Compared to parks like Duette and the Carlton Reserve, Rye Wilderness is tiny, only 365 acres-which makes it just big enough to lose oneself in, without actually getting lost. Interlacing trails run along both sides of the river, each named for a natural feature, or a plant or animal you might encounter. The Sand Pine Scrub Trail winds among dense stands of palmettos and ottoman-sized rosemary bushes and into a grove of sand pines. The trees are unusually old, and many are on the verge of toppling, held only by a handful of straining, shallow roots. Others, downed by prior storms, molder quietly on sponge-like, crunchy carpets of pale green lichen. A good prescribed burn would probably work wonders here, but the manpower needed to tend it is in short supply, so for now it’s not going to happen.
Nearby, the upper Manatee River flows between sandy white bluffs, one side typically high and steep, the other noticeably less so. It’s a topography geologists call "flashy," not for aesthetic reasons, but because it’s indicative of a monsoon-like rainy season, accompanied by frequent flashfloods.
Across the river, the Armadillo, Gopher Tortoise, and Grey Fox Trails wander and intertwine. To the north, a creek winds deep into the woods, gathering in intensity until it empties into the Manatee River. All the trails are pleasant and well maintained, but on a hot day none are so inviting as the creekbed, which is firm, accommodating and clean.
Nothing beats wading in a creek on a hot summer afternoon, feeling the sugary grains molding to your feet, the cool water on your shins and ankles. The little brook at Rye Wilderness, while far too shallow for swimming, is unparalleled for wading. To find it, take the Sand Pine Scrub Trail, listen carefully, and follow the sound.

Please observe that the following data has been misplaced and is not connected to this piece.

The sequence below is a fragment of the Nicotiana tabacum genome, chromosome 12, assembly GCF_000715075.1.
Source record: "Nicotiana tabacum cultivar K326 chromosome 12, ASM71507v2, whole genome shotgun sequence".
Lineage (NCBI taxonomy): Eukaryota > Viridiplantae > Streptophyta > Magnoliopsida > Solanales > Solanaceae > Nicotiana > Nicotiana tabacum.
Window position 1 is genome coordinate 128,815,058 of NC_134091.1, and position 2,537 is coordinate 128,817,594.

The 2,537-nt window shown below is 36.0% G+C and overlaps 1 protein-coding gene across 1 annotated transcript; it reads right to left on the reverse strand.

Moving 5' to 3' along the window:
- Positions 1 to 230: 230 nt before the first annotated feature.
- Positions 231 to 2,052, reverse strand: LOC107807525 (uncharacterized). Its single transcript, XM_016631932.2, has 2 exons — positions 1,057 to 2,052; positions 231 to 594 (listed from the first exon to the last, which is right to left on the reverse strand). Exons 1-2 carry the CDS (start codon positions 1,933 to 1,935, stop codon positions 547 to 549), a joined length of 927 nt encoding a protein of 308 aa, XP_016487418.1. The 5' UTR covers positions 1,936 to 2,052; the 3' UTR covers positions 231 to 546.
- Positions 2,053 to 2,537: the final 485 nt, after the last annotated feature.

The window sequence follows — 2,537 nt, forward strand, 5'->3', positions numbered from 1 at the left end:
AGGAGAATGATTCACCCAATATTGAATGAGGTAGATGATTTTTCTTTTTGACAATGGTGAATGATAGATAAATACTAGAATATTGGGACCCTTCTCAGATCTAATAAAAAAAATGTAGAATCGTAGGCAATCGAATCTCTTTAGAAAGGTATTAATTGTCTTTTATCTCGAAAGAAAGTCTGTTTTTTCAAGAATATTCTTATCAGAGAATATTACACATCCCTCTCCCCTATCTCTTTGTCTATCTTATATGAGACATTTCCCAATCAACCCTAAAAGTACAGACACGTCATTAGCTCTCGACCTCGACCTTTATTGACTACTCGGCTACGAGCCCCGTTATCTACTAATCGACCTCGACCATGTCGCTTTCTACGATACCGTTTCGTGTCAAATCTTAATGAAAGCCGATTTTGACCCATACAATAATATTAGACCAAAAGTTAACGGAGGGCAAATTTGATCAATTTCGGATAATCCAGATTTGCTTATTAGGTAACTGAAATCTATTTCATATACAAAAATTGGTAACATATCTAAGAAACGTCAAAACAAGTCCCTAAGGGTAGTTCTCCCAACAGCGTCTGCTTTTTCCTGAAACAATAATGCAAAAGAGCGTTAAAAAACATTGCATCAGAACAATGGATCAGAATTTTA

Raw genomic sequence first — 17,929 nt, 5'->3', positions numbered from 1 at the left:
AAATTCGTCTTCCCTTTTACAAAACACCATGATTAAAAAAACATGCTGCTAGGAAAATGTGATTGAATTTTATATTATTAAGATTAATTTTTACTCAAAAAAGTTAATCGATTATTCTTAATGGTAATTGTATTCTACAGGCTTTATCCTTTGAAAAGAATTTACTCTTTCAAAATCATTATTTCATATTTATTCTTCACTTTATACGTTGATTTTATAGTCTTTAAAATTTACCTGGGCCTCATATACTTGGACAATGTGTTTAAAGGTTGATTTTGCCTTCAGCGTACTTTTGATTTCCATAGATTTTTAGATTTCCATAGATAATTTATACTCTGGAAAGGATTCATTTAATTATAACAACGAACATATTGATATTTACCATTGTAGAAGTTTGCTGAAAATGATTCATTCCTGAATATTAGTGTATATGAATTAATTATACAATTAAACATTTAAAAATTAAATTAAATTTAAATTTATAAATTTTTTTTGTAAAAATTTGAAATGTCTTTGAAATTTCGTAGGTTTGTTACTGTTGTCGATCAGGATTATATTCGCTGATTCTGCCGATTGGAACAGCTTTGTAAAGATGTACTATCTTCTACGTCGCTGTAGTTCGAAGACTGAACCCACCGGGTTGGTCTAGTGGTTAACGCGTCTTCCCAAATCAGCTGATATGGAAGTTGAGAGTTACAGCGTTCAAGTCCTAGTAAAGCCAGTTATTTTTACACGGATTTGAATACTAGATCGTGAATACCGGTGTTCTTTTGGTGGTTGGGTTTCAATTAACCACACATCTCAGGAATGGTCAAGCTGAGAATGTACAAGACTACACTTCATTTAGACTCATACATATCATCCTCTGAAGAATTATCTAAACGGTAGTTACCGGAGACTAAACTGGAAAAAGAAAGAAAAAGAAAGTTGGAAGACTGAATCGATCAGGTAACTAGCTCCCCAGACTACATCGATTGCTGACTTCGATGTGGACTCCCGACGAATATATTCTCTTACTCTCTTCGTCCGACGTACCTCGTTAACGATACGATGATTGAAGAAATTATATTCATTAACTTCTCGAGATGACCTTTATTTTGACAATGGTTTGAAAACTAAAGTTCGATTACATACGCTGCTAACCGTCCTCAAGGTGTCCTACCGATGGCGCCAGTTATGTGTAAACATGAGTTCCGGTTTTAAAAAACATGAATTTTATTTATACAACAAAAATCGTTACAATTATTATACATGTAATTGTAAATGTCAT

Rye Wilderness is open from 8 a.m. until dusk, seven days a week. From I-75 take S.R. 64 east for two miles, then go north on Rye Road. Cross the bridge over the Manatee River. The entrance to the park is on the right. Free admission. (941) 776-0900.
The Little Manatee River State Recreation Area Loop Trail
Although the Little Manatee River State Recreation Area encompasses about 1,600 acres, most of its many trails are reserved for equestrian use. Foot traffic is not allowed-possibly because a hiker can spook a horse, and cause injury to a rider. (One wonders, however, why the trails are permanently off limits to the tax-paying public, even on days when there are no horses in the park.)
Amenities include picnic tables, restrooms, camping, and a canoe launch. The Little Manatee River is considered an "Outstanding Florida Water," and features almost 40 unpolluted miles of exquisite natural scenery. For footloose bipeds there’s a 6.5-mile loop trail, just around the corner on U.S. 301. Before hiking it, you must first register at the park office.
Maintained by the Florida Trail Association, the loop trail parallels the river for about three miles, then doubles back, winding through scrubs and hammocks and floodplain swamps. Like Rye Wilderness, the topography here is sandy and uneven from centuries of flashfloods and drenching rains. It’s a hike that’s easy to underestimate, so bring plenty of water.
The Little Manatee River State Recreation Area is open from 8 a.m. until sunset, seven days a week. From Sarasota, take I-75 north to Exit 229, head east on Moccasin Wallow Road to U.S. 301, then north five miles to Lightfoot Road. Turn west and follow the signs to the park. Check in at the office and get directions to the trail, which is just north of the park on U.S. 301. Admission is $3.25. (813) 671-5005.
Emerson Point Park
"Backcountry" is a vague term, meaning different things to different people. Of all the parks on our list, Emerson Point is by far the most popular and accessible, especially on weekends, when the road running through it is jammed with cars. So why is it included here?
The narrow spit of land known today as Emerson Point forms a brief barrier between Terra Ceia Bay and the mouth of the Manatee River. It’s bordered on both sides by a band of mangroves, a zone of vegetation as much a thicket as it is a forest, thin and broken in some places, wide and dense in others. Although teeming with wildlife, mangrove ecosystems are alien, unforgiving worlds to us humans. The gnarled and ancient formations at Emerson Point are so inhospitable and spooky that few ever venture there, or linger very long.